The Kids Are Alright
Directed by Lisa Cholodenko • Review by Jennifer Chaussee
Whenever I see a movie at the beloved Tower Theatre I stew in contemplation for a few hours afterwards. This can make dates slightly awkward but I don’t mind. It’s nice to see real cinema hasn’t died yet, that movies can still be thought-provoking and artistic. (Just a side note: I sincerely hope this doesn’t change when the Tower goes under new ownership.)
After going to see “The Kids Are Alright” on opening night this past Friday, I left in contemplation. But this was no deep-hearted contemplation like “Vera Drake,” the soggy gray abortion movie. This was more like a sun-drunk contemplation, well-earned after almost two hours of watching gorgeously natural-looking hipsters run around with Riedel goblets of local Petite Sirah, plucking heirloom tomatoes from their vines and messing up their previously contented lives in a very charming and good-humored way, as though life were just another faded T-shirt in need of a good wash and an ironing. It might have been subtitled: “But Nobody Was Ever Really in Grave Danger, Anyways.”
Jules (Julianne Moore) and Nic (Annette Bening) are married and ever-so convincingly in love. Everything is light and loving until their two kids, Jodi (Mia Wasikowska) and Laser (Josh Hutcherson) contact the sperm donor their mothers kept on file for both their pregnancies.
Enter Paul (Mark Ruffalo), who spends a lot of time smirking into the sun and crunching into freshly picked bell peppers before straddling his BMW motorcycle and riding down some narrow road framed in wisteria. Think of the clips of Brad Pitt cruising through an open market in “Benjamin Button,” minus the melodrama, and you’ve got the image.
Despite his carefree innocence, Paul’s presence in the family causes some conflict in the catalog family which they must all try to work out over a series of beautiful, home-cooked dinners and several, several more glasses of that wine (How much did Fiddlehead Winery pay for that product placement? I wonder).
Jodi remains amazingly self-possessed through most of the story, yet Wasikowska manages to balance in just enough of the awkward coming-of-age mannerisms and mishaps that make her character one of the more intriguing ones.
The ending is slightly more conventional but this film is not built for surprise, anyhow, so it doesn’t detract. Rather, it seems more focused on individual characters and fleshing out their reactions and interpretations of conflicts centered on family.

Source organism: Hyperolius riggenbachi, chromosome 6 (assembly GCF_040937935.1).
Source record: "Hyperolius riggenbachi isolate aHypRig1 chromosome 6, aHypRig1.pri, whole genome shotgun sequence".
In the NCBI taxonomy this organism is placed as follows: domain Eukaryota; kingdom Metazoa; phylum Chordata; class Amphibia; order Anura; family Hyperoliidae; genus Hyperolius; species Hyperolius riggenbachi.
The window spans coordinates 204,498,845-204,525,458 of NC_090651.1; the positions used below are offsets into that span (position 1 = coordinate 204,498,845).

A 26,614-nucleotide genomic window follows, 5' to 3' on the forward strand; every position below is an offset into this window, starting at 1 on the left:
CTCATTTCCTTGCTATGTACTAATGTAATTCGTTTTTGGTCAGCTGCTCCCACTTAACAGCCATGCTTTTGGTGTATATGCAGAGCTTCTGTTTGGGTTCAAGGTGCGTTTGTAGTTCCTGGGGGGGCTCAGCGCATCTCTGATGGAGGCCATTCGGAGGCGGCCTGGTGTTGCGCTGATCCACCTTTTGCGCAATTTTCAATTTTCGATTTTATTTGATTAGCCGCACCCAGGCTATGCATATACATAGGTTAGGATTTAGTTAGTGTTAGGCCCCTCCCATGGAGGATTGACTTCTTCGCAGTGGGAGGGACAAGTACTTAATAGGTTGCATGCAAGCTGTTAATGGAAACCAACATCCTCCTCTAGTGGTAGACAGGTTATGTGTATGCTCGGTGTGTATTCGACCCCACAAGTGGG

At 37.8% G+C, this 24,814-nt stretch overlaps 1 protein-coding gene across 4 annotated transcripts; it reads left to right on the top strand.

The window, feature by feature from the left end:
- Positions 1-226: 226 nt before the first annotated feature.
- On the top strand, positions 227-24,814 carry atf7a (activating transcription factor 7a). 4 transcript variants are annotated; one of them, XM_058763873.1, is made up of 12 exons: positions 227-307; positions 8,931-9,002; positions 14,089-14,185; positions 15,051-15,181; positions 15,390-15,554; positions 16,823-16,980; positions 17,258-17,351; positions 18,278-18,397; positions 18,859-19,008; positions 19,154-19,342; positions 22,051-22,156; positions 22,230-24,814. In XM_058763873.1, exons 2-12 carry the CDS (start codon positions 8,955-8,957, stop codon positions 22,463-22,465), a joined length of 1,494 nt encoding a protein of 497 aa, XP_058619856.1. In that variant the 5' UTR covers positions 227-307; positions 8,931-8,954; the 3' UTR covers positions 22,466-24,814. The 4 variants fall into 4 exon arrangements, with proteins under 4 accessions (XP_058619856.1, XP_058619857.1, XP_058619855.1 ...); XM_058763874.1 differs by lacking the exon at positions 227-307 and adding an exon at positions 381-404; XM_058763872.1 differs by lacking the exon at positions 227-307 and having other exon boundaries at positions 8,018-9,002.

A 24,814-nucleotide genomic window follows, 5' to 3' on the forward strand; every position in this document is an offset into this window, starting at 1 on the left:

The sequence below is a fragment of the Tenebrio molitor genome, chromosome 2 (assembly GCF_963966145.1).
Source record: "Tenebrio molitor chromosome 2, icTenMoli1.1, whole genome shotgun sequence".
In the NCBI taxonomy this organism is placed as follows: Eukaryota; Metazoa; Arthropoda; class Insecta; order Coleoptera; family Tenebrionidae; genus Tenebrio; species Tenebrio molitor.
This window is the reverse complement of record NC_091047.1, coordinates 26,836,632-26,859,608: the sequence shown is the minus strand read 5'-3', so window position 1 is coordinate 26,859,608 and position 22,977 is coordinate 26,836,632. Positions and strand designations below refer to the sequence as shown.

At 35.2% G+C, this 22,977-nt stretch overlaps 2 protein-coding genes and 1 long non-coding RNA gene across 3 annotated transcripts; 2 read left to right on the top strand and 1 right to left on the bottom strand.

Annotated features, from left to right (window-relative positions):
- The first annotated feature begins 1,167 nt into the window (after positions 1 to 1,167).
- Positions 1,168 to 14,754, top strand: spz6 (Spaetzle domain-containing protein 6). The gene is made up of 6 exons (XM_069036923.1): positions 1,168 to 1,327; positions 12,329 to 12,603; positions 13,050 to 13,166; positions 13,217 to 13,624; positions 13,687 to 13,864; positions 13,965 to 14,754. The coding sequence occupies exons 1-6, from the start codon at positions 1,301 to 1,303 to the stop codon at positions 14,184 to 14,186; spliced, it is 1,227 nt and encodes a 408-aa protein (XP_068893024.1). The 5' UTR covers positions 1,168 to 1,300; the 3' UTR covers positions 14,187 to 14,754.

Anyone looking for a gay marriage rights crusade won’t necessarily find it here, but a lively and light hearted conversation on the issue is certainly provoked, especially by the outcome of the un-welcomed presence of a male father figure in a predominately female dynamic.
Sacramento Film & Music Festival – Final Weekend and Special Guests
By Tony Sheppard
As detailed last week, Sacramento artist David Garibaldi performs on Thursday, July 29th, followed by a rare charity auction of his works. But that’s just the beginning of a final Festival weekend filled with premieres and special programs and guests.
On Friday evening at 10p.m. and Saturday at 1p.m., two programs showcase some of the top talent in film schools around the country. These Sony-sponsored student film programs are an invaluable introduction to the prevailing standards of filmmaking for any young people who have an interest in studying film production, acting, or screenwriting.
Saturday evening includes two premiere screenings: “Weeding Out” at 6 pm and “Rogue River” at 8 p.m. “Weeding Out” is the story of a young man trapped in a small condo, under house arrest, who has to make his rent payment despite only being permitted to go outside for 30 minutes each day. Director Georgy Kao and lead actor K.T. Tatara (who performed stand-up at Sacramento’s Punchline comedy club for four evenings last weekend) will attend the screening. “Rogue River” is the latest thriller from Roseville-based KeJo Productions (“Sensored”) and the screening will be attended by multiple cast members, including director Jourdan McClure, and the film’s producers, including Zachary Ty Bryan (“Home Improvement”).
The final feature film of the Festival is Sunday’s 3 p.m. screening of “Harvest,” a powerful family drama about the imminent death of a patriarch. Director Marc Meyers and lead actor Arye Gross will attend the screening. Mr. Gross also appears in one of the Friday 10 p.m. student films (“Midlife”) and is expected to attend both screenings.
More film and schedule information can be found at www.sacfilm.com.